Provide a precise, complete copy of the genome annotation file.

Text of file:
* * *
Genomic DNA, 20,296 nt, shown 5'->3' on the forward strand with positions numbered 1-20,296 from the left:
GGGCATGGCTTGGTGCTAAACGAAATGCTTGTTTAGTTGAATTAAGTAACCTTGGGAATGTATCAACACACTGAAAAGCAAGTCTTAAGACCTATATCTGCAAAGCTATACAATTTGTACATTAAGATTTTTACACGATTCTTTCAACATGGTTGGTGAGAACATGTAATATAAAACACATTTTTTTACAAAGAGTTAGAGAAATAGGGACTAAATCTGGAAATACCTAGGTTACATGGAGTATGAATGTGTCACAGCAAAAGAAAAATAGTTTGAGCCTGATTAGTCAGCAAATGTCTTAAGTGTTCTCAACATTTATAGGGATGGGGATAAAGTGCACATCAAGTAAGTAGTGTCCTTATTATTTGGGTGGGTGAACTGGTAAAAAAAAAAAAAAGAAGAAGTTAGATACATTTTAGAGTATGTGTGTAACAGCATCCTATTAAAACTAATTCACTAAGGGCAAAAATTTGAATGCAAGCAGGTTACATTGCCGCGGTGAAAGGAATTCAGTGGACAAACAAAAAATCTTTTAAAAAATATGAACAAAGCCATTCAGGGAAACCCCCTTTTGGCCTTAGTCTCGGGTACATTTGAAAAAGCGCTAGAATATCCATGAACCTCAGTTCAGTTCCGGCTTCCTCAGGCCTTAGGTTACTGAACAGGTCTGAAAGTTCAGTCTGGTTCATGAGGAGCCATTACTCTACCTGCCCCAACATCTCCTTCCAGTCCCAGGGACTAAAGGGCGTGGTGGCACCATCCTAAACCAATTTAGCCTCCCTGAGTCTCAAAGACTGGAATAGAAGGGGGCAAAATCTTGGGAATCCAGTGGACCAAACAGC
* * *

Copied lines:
Genomic DNA, 20,296 nt, shown 5'->3' on the forward strand with positions numbered 1-20,296 from the left:
GGGCATGGCTTGGTGCTAAACGAAATGCTTGTTTAGTTGAATTAAGTAACCTTGGGAATGTATCAACACACTGAAAAGCAAGTCTTAAGACCTATATCTGCAAAGCTATACAATTTGTACATTAAGATTTTTACACGATTCTTTCAACATGGTTGGTGAGAACATGTAATATAAAACACATTTTTTTACAAAGAGTTAGAGAAATAGGGACTAAATCTGGAAATACCTAGGTTACATGGAGTATGAATGTGTCACAGCAAAAGAAAAATAGTTTGAGCCTGATTAGTCAGCAAATGTCTTAAGTGTTCTCAACATTTATAGGGATGGGGATAAAGTGCACATCAAGTAAGTAGTGTCCTTATTATTTGGGTGGGTGAACTGGTAAAAAAAAAAAAAAGAAGAAGTTAGATACATTTTAGAGTATGTGTGTAACAGCATCCTATTAAAACTAATTCACTAAGGGCAAAAATTTGAATGCAAGCAGGTTACATTGCCGCGGTGAAAGGAATTCAGTGGACAAACAAAAAATCTTTTAAAAAATATGAACAAAGCCATTCAGGGAAACCCCCTTTTGGCCTTAGTCTCGGGTACATTTGAAAAAGCGCTAGAATATCCATGAACCTCAGTTCAGTTCCGGCTTCCTCAGGCCTTAGGTTACTGAACAGGTCTGAAAGTTCAGTCTGGTTCATGAGGAGCCATTACTCTACCTGCCCCAACATCTCCTTCCAGTCCCAGGGACTAAAGGGCGTGGTGGCACCATCCTAAACCAATTTAGCCTCCCTGAGTCTCAAAGACTGGAATAGAAGGGGGCAAAATCTTGGGAATCCAGTGGACCAAACAGC